Plants for Walls and Paving
Garden tip from Plants for Places (DK Publishing), dk.com
This book is a handy, pocket-sized guide that will help in choosing plants for specific conditions or places in the garden.
Walls, paths and patios are practical features. Paths allow people to use the garden without getting their feet dirty; patios provide an area for dining and outdoor entertaining; and walls serve to divide the garden into separate areas. Although these surfaces may seem to be mundane, there is no reason why they cannot form yet another planting niche for the gardener to explore. Here are some ideal plants for these areas:
Ajuga reptans (‘Catlin’s Giant’)
An excellent evergreen perennial for both paving and groundcover. It bears whorls of dark blue flowers along the upright stems in early summer. The glossy, deep bronze-purple leaves can be up to 6 inches long. Also useful as border edging, coping with both dry and damp shade. It is tolerant of clay soils.
This evergreen perennial, sometimes sold as E. mucronatus or ‘Profusion,’ forms a carpet of gray-green foliage that is covered by yellow-centered, daisy-like flowers in summer. The outer petals are white, aging to pink or purple. It can also be grown as a trailing container plant. Tolerant of coastal conditions. Weedy spread can be a problem. Pull seedlings to control.
This low-growing, usually evergreen plant forms mounds of glossy light green leaves and bears profuse clusters of pale to bright pink flowers in summer. An undemanding plant that is also good for groundcover, containers, rock gardens and the fronts of sunny borders, it tolerates a range of soils and sites.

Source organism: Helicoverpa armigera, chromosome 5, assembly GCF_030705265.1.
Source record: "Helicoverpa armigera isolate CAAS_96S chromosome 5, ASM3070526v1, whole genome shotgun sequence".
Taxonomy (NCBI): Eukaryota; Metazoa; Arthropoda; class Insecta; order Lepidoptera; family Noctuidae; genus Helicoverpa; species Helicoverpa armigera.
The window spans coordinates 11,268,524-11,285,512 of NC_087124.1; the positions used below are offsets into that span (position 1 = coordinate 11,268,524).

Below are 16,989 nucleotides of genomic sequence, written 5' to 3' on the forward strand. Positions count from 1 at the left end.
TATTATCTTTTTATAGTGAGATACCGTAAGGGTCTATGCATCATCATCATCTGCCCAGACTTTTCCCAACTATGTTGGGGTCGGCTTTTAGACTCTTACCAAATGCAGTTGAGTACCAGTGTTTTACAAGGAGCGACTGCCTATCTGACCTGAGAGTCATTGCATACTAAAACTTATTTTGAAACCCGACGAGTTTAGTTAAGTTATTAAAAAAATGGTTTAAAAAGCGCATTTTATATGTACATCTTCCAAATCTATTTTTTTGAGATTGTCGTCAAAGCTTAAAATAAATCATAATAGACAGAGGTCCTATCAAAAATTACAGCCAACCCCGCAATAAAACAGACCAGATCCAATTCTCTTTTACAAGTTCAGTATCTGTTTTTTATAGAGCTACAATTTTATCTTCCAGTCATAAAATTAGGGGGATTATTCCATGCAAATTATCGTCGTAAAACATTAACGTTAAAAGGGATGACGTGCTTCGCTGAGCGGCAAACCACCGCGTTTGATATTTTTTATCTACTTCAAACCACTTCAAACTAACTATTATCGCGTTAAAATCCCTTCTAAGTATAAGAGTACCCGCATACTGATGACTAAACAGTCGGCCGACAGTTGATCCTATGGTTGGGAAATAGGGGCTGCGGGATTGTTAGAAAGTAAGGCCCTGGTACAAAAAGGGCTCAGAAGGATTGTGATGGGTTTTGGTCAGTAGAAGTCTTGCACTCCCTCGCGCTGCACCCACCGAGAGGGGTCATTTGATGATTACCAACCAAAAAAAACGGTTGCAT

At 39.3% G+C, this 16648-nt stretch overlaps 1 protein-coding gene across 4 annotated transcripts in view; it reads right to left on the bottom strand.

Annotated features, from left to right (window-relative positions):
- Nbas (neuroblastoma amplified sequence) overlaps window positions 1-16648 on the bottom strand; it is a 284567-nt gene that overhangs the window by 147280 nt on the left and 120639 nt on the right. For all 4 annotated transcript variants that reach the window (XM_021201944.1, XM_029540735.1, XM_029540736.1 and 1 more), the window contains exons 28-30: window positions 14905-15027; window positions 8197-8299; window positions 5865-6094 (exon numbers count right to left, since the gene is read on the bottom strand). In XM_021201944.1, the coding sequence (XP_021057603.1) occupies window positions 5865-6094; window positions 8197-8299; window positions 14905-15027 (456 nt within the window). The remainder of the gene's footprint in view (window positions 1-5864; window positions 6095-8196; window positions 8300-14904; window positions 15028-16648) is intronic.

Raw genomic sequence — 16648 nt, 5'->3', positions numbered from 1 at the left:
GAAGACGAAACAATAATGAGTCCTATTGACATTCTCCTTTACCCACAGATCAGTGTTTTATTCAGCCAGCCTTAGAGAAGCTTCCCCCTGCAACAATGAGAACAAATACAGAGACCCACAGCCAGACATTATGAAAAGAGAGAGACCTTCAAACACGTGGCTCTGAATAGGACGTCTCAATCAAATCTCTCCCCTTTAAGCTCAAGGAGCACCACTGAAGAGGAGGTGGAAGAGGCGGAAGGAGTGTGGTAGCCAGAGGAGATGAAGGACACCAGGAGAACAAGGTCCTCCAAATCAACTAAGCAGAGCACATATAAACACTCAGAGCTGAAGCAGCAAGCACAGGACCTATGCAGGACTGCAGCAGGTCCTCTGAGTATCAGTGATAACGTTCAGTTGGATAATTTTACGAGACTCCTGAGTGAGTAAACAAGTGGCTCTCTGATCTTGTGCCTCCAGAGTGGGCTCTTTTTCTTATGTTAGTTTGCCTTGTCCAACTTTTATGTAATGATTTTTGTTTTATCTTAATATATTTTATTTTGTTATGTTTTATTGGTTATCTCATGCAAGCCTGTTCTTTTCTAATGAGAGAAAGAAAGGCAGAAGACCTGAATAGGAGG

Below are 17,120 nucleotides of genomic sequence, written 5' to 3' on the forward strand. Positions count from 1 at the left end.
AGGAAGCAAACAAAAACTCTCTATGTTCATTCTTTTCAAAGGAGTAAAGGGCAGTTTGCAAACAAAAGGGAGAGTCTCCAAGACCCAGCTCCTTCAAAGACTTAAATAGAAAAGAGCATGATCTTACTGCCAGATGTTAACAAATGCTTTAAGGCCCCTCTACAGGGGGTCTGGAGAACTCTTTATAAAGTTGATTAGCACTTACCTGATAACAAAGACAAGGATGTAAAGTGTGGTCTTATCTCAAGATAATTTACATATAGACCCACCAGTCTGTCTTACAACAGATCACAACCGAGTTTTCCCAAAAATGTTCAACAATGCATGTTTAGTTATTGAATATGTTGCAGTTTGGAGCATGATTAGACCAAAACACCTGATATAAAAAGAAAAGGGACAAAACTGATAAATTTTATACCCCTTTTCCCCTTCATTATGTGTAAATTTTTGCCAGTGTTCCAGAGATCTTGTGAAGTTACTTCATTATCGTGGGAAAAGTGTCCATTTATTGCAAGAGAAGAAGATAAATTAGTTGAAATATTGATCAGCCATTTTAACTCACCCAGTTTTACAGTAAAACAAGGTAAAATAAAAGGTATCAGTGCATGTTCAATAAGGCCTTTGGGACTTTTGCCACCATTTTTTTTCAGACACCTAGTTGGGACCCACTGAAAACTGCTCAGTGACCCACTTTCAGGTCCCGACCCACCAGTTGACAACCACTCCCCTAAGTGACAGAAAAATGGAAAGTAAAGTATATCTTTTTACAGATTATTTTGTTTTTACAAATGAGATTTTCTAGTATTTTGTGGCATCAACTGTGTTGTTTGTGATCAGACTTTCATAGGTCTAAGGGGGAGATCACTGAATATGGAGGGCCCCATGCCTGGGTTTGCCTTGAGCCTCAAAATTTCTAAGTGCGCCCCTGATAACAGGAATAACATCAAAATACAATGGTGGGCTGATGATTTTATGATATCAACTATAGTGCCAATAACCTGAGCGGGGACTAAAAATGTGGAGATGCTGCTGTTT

Myosotis sylvatica (‘Music’)
Although most often used as short-lived bedding plants, compact cultivars of the forget-me-not are ideal for crevices in damp, lightly shaded areas of paving. This cultivar has very large, bright blue flowers from spring to early summer. It will self-seed, but its offspring may not retain the same characteristics. Tolerant of clay soils.
This small bulb, with grass-like foliage, produces densely packed spikes of bell-shaped, pale blue spring flowers, each petal with a darker blue stripe. It looks charming in paving crevices and is equally suitable for a rock garden. It can also be grown in containers or beneath shrubs.
This common stonecrop forms an evergreen mat of small and rounded, fleshy, pale green leaves. This is topped by starry, yellow-green flowers over long periods in summer. Any small piece will root easily if pushed carefully into a paving crevice. It grows well in hot, dry sites and in shallow containers, and it can be grown as a groundcover. Tolerant of sandy and alkaline soils.